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The L: There's the nagging and awful impulse for readers and critics to read too much of an author into his or her text, but I'm curious to know how much of yourself you see in Kiran. How much of the story is invented? Was there research, even familial research, involved in the writing of the book?
RS: People will assume that the book is much more modeled on my life than it actually is. C'est la vie! I changed two very big things about Kiran that really solidified his separation from me: first, he is an only child, which drastically changes the experience I had, which was conditioned by having two amazing brothers with whom I have always been close; and I made his parents much more traditionally Indian and affluent than my parents were. I wanted to make sure that I underscored Kiran's solitude and that the dissonance between his outlook on life and the conservative Indian culture was easily understood and clear. So, when I envisioned the parents in the book, for example, I wondered what it would have been like to have grown up with some of the more conservative, and exacting, Indian parents that I knew when I was a kid. I knew that once I could envision the Sharmas (Kiran's family) and none of them resembled me or my family, I had the right picture down of what I wanted this story to encompass and how the familial politics would play out.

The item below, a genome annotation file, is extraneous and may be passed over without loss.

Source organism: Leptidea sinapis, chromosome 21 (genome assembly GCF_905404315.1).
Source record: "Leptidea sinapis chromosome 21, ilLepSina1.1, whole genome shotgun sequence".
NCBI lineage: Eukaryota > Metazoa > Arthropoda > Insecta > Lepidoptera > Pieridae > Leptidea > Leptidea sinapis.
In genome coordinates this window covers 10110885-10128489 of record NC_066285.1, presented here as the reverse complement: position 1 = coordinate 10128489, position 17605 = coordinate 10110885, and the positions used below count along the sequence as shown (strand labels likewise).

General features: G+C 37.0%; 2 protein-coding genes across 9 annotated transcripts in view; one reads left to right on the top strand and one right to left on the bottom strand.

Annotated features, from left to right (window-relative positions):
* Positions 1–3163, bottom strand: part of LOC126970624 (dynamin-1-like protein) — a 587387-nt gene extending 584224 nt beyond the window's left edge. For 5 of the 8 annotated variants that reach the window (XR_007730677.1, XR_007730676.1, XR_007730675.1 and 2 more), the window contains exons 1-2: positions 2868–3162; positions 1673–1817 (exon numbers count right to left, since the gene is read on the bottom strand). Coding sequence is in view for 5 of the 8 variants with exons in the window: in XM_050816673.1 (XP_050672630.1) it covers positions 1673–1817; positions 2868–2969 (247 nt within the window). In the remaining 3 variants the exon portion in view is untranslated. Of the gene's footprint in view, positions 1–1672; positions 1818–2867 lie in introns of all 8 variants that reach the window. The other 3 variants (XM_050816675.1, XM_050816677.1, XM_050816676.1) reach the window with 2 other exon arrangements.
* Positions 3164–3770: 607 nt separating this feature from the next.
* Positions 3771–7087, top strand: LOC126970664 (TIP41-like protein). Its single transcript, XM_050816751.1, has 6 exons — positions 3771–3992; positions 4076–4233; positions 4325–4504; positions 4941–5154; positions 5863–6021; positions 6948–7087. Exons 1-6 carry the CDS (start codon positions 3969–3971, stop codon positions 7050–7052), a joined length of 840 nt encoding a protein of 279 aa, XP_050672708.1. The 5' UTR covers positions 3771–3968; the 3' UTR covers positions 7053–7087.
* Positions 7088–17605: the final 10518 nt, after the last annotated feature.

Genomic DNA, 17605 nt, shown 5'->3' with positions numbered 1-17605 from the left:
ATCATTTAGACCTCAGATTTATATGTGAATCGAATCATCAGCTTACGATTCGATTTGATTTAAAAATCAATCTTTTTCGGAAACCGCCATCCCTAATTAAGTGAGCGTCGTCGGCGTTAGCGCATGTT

The L: Do you see this in any way as a political book? It deals with some incredibly weighty issues, including racial and sexual alienation, discrimination, self-doubt and rejection. In an age when full civil rights have not yet been granted to the LGBT community, it seems that your book carries with it an implicit message about equitability and empathy. Is this something that you'd hoped to examine, or is your timing just good?
RS: I set out quite consciously to tell an untold story — namely, that of the gay Indian American kid. It had gone largely untold, so you are very right in surmising that I had larger goals in mind. And that is why I have been particularly moved by some of the messages that I have gotten from young LGBT teens who have sought out this book — because it shows that younger readers are being more proactive in their lives and taking up the mantle of this issue assiduously. It is incredibly heartening and rewarding.
The L: Are you working on any other projects right now? More fiction perhaps?
RS: I am at the very early stages of another novel. It is supposed to be funny, as well, but I can already tell that the cultural scope of it will be very wide, perhaps even wider than Blue Boy. That's all I'll say for now!